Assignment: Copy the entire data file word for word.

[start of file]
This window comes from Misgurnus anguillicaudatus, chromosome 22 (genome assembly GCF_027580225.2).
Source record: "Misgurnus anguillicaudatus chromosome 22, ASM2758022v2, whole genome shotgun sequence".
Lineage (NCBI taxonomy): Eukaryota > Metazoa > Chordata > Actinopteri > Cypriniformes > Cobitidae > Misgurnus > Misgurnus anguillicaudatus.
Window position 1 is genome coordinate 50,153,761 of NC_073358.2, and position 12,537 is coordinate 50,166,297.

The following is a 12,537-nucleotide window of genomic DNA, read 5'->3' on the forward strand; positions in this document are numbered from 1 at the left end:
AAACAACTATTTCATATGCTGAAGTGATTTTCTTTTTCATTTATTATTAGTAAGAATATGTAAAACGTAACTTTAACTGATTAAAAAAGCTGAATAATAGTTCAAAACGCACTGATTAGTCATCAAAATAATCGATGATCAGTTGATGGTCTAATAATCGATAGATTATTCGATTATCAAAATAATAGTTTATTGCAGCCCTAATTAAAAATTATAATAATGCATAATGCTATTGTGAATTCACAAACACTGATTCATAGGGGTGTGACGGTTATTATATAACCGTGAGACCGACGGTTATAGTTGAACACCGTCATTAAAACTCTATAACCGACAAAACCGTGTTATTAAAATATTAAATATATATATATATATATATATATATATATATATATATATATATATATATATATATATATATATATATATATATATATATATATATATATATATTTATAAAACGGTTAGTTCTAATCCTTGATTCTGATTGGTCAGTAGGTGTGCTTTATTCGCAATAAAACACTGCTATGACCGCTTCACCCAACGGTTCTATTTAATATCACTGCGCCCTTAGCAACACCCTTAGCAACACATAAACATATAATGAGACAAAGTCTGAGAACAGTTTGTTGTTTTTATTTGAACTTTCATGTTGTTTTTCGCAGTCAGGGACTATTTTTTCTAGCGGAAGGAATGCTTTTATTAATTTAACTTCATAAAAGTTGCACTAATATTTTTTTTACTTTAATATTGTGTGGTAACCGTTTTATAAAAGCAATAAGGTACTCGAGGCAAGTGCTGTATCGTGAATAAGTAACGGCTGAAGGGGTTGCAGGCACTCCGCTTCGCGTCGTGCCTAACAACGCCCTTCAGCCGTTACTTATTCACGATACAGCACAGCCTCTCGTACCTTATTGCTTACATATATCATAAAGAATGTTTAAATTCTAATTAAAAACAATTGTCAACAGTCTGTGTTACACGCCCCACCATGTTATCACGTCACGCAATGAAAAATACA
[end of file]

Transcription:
This window comes from Misgurnus anguillicaudatus, chromosome 22 (genome assembly GCF_027580225.2).
Source record: "Misgurnus anguillicaudatus chromosome 22, ASM2758022v2, whole genome shotgun sequence".
Lineage (NCBI taxonomy): Eukaryota > Metazoa > Chordata > Actinopteri > Cypriniformes > Cobitidae > Misgurnus > Misgurnus anguillicaudatus.
Window position 1 is genome coordinate 50,153,761 of NC_073358.2, and position 12,537 is coordinate 50,166,297.

The following is a 12,537-nucleotide window of genomic DNA, read 5'->3' on the forward strand; positions in this document are numbered from 1 at the left end:
AAACAACTATTTCATATGCTGAAGTGATTTTCTTTTTCATTTATTATTAGTAAGAATATGTAAAACGTAACTTTAACTGATTAAAAAAGCTGAATAATAGTTCAAAACGCACTGATTAGTCATCAAAATAATCGATGATCAGTTGATGGTCTAATAATCGATAGATTATTCGATTATCAAAATAATAGTTTATTGCAGCCCTAATTAAAAATTATAATAATGCATAATGCTATTGTGAATTCACAAACACTGATTCATAGGGGTGTGACGGTTATTATATAACCGTGAGACCGACGGTTATAGTTGAACACCGTCATTAAAACTCTATAACCGACAAAACCGTGTTATTAAAATATTAAATATATATATATATATATATATATATATATATATATATATATATATATATATATATATATATATATATATATATATATATATATATATATATATTTATAAAACGGTTAGTTCTAATCCTTGATTCTGATTGGTCAGTAGGTGTGCTTTATTCGCAATAAAACACTGCTATGACCGCTTCACCCAACGGTTCTATTTAATATCACTGCGCCCTTAGCAACACCCTTAGCAACACATAAACATATAATGAGACAAAGTCTGAGAACAGTTTGTTGTTTTTATTTGAACTTTCATGTTGTTTTTCGCAGTCAGGGACTATTTTTTCTAGCGGAAGGAATGCTTTTATTAATTTAACTTCATAAAAGTTGCACTAATATTTTTTTTACTTTAATATTGTGTGGTAACCGTTTTATAAAAGCAATAAGGTACTCGAGGCAAGTGCTGTATCGTGAATAAGTAACGGCTGAAGGGGTTGCAGGCACTCCGCTTCGCGTCGTGCCTAACAACGCCCTTCAGCCGTTACTTATTCACGATACAGCACAGCCTCTCGTACCTTATTGCTTACATATATCATAAAGAATGTTTAAATTCTAATTAAAAACAATTGTCAACAGTCTGTGTTACACGCCCCACCATGTTATCACGTCACGCAATGAAAAATACA